Area Clinic Defense Task Force
noted that the main effect of the 40 Days protests
was simply to make life harder for women seeking abortion care as well as other non-abortion related health
provided by women’s clinics in the area. Even though a younger
crowd does come out, they mostly stick to the passive-aggressive methods of
trying their hardest to guilt-trip the female patients they perceive as
sexually wayward. 

patients and escorts have good reason to fear for their safety, since there are
also some lone operators who show up unaffiliated just for the sheer pleasure
of harassing women.  One escort (you
can read more from her here)
noted, “The unconnected protester, the one who
is a loner, those are the ones that pose a real danger typically to a
clinic.”  Danielle Geong, from the
same organization, noted that 40 Days brings out one particularly worrying character.  “She runs down the sidewalk to try to
get around the clinic escorts beside the patient, she’s pushy (like pushes you
to get close to patients) and accuses us of illegally blocking her path in a
twisted interpretation of the FACE Act."

One thing that came through clearly in all the accounts is
that anti-choice claims that clinic protests are about love and outreach ring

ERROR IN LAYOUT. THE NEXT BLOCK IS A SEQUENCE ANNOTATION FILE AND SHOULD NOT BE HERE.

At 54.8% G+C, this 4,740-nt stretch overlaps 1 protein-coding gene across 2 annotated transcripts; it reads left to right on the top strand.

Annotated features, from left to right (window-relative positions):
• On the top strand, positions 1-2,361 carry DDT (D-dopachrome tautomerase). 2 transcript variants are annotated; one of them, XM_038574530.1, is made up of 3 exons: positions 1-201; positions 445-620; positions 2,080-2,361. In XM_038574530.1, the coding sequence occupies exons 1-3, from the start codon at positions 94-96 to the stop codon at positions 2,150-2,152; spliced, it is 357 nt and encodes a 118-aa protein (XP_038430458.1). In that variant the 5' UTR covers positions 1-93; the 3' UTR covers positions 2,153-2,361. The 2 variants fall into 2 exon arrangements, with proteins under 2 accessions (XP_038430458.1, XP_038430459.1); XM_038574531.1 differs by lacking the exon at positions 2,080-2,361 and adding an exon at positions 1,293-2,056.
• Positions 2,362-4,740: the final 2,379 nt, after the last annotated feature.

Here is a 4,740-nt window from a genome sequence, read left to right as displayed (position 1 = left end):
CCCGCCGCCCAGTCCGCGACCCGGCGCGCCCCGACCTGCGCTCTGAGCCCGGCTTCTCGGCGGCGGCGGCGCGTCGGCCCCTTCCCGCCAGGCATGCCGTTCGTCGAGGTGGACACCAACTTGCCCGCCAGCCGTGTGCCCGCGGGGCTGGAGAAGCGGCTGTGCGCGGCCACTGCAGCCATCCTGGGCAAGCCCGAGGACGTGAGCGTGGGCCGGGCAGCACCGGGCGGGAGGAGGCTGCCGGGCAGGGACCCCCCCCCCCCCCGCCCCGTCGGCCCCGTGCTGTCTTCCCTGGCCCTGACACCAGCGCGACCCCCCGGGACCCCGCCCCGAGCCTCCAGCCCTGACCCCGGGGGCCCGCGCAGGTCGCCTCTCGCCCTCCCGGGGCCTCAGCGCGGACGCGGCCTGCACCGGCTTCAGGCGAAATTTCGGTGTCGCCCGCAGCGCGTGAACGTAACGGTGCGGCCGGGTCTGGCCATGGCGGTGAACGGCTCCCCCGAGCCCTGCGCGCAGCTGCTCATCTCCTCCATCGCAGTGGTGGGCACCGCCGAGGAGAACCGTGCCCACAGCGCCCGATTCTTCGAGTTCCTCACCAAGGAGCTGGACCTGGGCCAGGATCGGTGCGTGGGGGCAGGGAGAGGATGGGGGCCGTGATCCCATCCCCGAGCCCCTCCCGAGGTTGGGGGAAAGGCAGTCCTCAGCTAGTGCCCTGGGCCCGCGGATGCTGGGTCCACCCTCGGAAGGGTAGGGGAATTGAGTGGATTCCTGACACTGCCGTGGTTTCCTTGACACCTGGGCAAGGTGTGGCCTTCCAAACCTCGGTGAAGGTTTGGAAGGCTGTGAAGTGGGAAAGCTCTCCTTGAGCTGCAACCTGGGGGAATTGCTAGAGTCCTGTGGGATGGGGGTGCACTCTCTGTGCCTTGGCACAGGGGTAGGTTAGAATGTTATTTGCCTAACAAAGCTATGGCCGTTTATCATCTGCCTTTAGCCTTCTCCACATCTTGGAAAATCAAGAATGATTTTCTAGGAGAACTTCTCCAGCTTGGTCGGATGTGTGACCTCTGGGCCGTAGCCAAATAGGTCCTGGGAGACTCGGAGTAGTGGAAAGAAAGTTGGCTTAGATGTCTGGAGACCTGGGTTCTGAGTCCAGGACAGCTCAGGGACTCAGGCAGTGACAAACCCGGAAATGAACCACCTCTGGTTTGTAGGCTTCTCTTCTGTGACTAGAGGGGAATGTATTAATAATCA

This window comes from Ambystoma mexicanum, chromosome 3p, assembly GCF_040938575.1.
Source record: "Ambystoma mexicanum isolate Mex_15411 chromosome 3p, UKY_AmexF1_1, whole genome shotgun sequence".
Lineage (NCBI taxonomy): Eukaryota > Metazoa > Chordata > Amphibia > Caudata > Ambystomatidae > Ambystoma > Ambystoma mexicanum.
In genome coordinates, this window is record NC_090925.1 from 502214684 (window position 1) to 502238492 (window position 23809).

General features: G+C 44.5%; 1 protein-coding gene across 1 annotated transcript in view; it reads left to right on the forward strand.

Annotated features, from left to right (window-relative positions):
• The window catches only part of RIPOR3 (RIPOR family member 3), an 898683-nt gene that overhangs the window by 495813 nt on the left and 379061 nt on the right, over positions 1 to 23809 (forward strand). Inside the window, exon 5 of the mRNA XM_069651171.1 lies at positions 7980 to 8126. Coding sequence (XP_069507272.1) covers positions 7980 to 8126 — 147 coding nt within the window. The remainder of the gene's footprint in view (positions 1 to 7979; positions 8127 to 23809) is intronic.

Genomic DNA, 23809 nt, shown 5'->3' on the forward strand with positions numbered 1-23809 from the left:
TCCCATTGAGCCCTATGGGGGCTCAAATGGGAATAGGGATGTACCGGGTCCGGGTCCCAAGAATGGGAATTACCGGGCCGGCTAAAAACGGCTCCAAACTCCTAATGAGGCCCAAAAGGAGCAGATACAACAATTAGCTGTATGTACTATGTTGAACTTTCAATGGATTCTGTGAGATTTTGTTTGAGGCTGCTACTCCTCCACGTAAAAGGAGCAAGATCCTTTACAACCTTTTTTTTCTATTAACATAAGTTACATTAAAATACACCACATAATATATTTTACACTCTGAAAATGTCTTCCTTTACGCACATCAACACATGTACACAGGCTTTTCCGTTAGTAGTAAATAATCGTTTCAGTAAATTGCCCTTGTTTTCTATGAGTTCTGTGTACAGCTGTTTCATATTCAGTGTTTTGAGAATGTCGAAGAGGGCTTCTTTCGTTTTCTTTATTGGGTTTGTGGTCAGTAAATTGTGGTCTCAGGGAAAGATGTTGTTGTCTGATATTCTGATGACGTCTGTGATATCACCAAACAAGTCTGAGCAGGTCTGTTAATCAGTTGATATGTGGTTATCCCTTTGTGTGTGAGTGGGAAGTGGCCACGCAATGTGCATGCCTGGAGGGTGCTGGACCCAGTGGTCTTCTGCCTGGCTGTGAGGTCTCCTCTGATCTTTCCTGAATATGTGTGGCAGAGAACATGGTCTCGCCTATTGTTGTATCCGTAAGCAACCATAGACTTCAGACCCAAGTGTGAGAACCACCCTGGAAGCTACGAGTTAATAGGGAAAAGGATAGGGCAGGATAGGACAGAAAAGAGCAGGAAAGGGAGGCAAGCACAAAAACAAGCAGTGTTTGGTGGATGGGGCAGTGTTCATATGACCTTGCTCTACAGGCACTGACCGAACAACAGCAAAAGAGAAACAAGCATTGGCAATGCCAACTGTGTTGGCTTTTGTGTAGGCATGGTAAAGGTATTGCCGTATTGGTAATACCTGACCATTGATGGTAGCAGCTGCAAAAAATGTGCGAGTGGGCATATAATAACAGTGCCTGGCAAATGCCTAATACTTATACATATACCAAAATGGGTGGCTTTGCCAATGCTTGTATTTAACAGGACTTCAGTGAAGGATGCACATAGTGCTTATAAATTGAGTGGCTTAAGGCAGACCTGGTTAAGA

false not just for escorts and clinic workers, but also for the patients
themselves.  Patients have no
illusions about being “loved;” they know exactly what’s going on—they’re
being shamed by strangers who have an unhealthy obsession.  The screaming, the passive-aggressive
praying, the physical intimidation doesn’t really send that love vibe.

Patients react like you do when ugly
people judge you unfairly. Some,
as one escort said, “recognize the harassment for what it is, and dismiss it
accordingly.” Others are upset at
being judged, but proceed anyway. 
Some avoid the clinic on heavily protested days, but more because they
don’t want to deal with judgmental blowhards, and not because they’ve been hit
with a love bomb and repented for living a fairly normal life with some sex and
sexual health care in it.

While I’m not a Christian, the mobs of angry people eager to
judge women for their private sexual choices do remind me of a passage in the
Bible, in the book of John.

The teachers of the law and
the Pharisees brought in a woman caught in adultery. They made her stand before
the group and said to Jesus, "Teacher, this woman was caught in the act of
adultery. In the Law Moses commanded us to stone such women. Now what do you
say?" They were using this question as a trap, in order to have a basis
for accusing him.

But Jesus bent down and
started to write on the ground with his finger. When they kept on questioning
him, he straightened up and said to them, "If any one of you is without
sin, let him be the first to throw a stone at her."

Jesus lets her go, telling her not to sin anymore. While Jesus and I may disagree about
what a “sin” is when it comes to sex, I can’t help but admire his willingness
to see through the misogynist motivations of this woman’s accusers. And how they would prefer to obsess
about a woman’s sexual choices than to look inward and attend to their own
sins. And I think how far from
this lesson are the angry mobs of protesters coming out to guilt-trip women in
what’s supposed to be a period of repentance and self-reflection.